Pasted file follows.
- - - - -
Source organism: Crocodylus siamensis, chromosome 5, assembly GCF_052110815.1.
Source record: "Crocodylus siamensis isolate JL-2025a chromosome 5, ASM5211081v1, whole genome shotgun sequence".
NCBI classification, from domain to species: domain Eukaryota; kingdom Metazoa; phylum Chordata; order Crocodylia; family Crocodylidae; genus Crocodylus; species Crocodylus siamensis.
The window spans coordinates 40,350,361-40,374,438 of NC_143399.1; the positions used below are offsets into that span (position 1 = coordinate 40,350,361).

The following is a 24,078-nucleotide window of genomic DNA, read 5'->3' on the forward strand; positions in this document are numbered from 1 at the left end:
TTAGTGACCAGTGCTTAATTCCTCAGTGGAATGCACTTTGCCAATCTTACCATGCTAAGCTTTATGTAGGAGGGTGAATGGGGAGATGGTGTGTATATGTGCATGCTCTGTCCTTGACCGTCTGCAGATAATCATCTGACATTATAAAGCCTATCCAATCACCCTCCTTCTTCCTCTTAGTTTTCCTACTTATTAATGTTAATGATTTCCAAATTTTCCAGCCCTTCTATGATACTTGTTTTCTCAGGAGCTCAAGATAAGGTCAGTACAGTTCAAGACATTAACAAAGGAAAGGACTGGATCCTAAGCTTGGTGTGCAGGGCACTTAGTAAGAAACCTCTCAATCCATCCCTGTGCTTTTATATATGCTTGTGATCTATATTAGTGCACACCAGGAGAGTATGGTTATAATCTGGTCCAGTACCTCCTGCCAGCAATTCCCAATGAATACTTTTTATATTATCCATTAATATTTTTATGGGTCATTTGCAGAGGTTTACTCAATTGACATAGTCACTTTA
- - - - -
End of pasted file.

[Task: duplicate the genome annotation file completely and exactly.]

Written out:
Source organism: Crocodylus siamensis, chromosome 5, assembly GCF_052110815.1.
Source record: "Crocodylus siamensis isolate JL-2025a chromosome 5, ASM5211081v1, whole genome shotgun sequence".
NCBI classification, from domain to species: domain Eukaryota; kingdom Metazoa; phylum Chordata; order Crocodylia; family Crocodylidae; genus Crocodylus; species Crocodylus siamensis.
The window spans coordinates 40,350,361-40,374,438 of NC_143399.1; the positions used below are offsets into that span (position 1 = coordinate 40,350,361).

The following is a 24,078-nucleotide window of genomic DNA, read 5'->3' on the forward strand; positions in this document are numbered from 1 at the left end:
TTAGTGACCAGTGCTTAATTCCTCAGTGGAATGCACTTTGCCAATCTTACCATGCTAAGCTTTATGTAGGAGGGTGAATGGGGAGATGGTGTGTATATGTGCATGCTCTGTCCTTGACCGTCTGCAGATAATCATCTGACATTATAAAGCCTATCCAATCACCCTCCTTCTTCCTCTTAGTTTTCCTACTTATTAATGTTAATGATTTCCAAATTTTCCAGCCCTTCTATGATACTTGTTTTCTCAGGAGCTCAAGATAAGGTCAGTACAGTTCAAGACATTAACAAAGGAAAGGACTGGATCCTAAGCTTGGTGTGCAGGGCACTTAGTAAGAAACCTCTCAATCCATCCCTGTGCTTTTATATATGCTTGTGATCTATATTAGTGCACACCAGGAGAGTATGGTTATAATCTGGTCCAGTACCTCCTGCCAGCAATTCCCAATGAATACTTTTTATATTATCCATTAATATTTTTATGGGTCATTTGCAGAGGTTTACTCAATTGACATAGTCACTTTA